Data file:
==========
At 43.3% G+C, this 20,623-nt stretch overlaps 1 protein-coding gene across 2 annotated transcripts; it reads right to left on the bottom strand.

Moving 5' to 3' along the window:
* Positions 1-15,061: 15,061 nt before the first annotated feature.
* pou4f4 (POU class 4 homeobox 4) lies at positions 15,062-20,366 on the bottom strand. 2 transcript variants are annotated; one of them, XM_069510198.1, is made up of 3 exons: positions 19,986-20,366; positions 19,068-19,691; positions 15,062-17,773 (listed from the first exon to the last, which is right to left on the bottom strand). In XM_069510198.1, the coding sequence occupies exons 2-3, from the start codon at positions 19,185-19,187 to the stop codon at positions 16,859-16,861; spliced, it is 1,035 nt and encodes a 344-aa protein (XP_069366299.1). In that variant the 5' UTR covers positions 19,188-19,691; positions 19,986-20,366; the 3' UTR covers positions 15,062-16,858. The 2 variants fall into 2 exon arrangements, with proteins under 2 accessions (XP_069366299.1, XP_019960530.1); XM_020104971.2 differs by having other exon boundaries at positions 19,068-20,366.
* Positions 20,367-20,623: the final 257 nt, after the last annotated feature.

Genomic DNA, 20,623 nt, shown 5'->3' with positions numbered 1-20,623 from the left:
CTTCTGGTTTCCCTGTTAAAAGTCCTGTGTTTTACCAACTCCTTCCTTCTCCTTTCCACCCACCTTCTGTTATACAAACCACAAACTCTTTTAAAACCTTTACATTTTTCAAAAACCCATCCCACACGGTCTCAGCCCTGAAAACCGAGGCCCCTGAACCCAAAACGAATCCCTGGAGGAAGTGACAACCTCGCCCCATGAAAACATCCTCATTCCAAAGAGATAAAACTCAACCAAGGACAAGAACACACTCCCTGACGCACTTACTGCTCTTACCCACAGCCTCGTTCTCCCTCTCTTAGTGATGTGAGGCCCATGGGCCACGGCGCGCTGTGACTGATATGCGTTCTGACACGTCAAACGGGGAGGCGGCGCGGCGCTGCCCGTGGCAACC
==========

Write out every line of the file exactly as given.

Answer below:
At 43.3% G+C, this 20,623-nt stretch overlaps 1 protein-coding gene across 2 annotated transcripts; it reads right to left on the bottom strand.

Moving 5' to 3' along the window:
* Positions 1-15,061: 15,061 nt before the first annotated feature.
* pou4f4 (POU class 4 homeobox 4) lies at positions 15,062-20,366 on the bottom strand. 2 transcript variants are annotated; one of them, XM_069510198.1, is made up of 3 exons: positions 19,986-20,366; positions 19,068-19,691; positions 15,062-17,773 (listed from the first exon to the last, which is right to left on the bottom strand). In XM_069510198.1, the coding sequence occupies exons 2-3, from the start codon at positions 19,185-19,187 to the stop codon at positions 16,859-16,861; spliced, it is 1,035 nt and encodes a 344-aa protein (XP_069366299.1). In that variant the 5' UTR covers positions 19,188-19,691; positions 19,986-20,366; the 3' UTR covers positions 15,062-16,858. The 2 variants fall into 2 exon arrangements, with proteins under 2 accessions (XP_069366299.1, XP_019960530.1); XM_020104971.2 differs by having other exon boundaries at positions 19,068-20,366.
* Positions 20,367-20,623: the final 257 nt, after the last annotated feature.

Genomic DNA, 20,623 nt, shown 5'->3' with positions numbered 1-20,623 from the left:
CTTCTGGTTTCCCTGTTAAAAGTCCTGTGTTTTACCAACTCCTTCCTTCTCCTTTCCACCCACCTTCTGTTATACAAACCACAAACTCTTTTAAAACCTTTACATTTTTCAAAAACCCATCCCACACGGTCTCAGCCCTGAAAACCGAGGCCCCTGAACCCAAAACGAATCCCTGGAGGAAGTGACAACCTCGCCCCATGAAAACATCCTCATTCCAAAGAGATAAAACTCAACCAAGGACAAGAACACACTCCCTGACGCACTTACTGCTCTTACCCACAGCCTCGTTCTCCCTCTCTTAGTGATGTGAGGCCCATGGGCCACGGCGCGCTGTGACTGATATGCGTTCTGACACGTCAAACGGGGAGGCGGCGCGGCGCTGCCCGTGGCAACC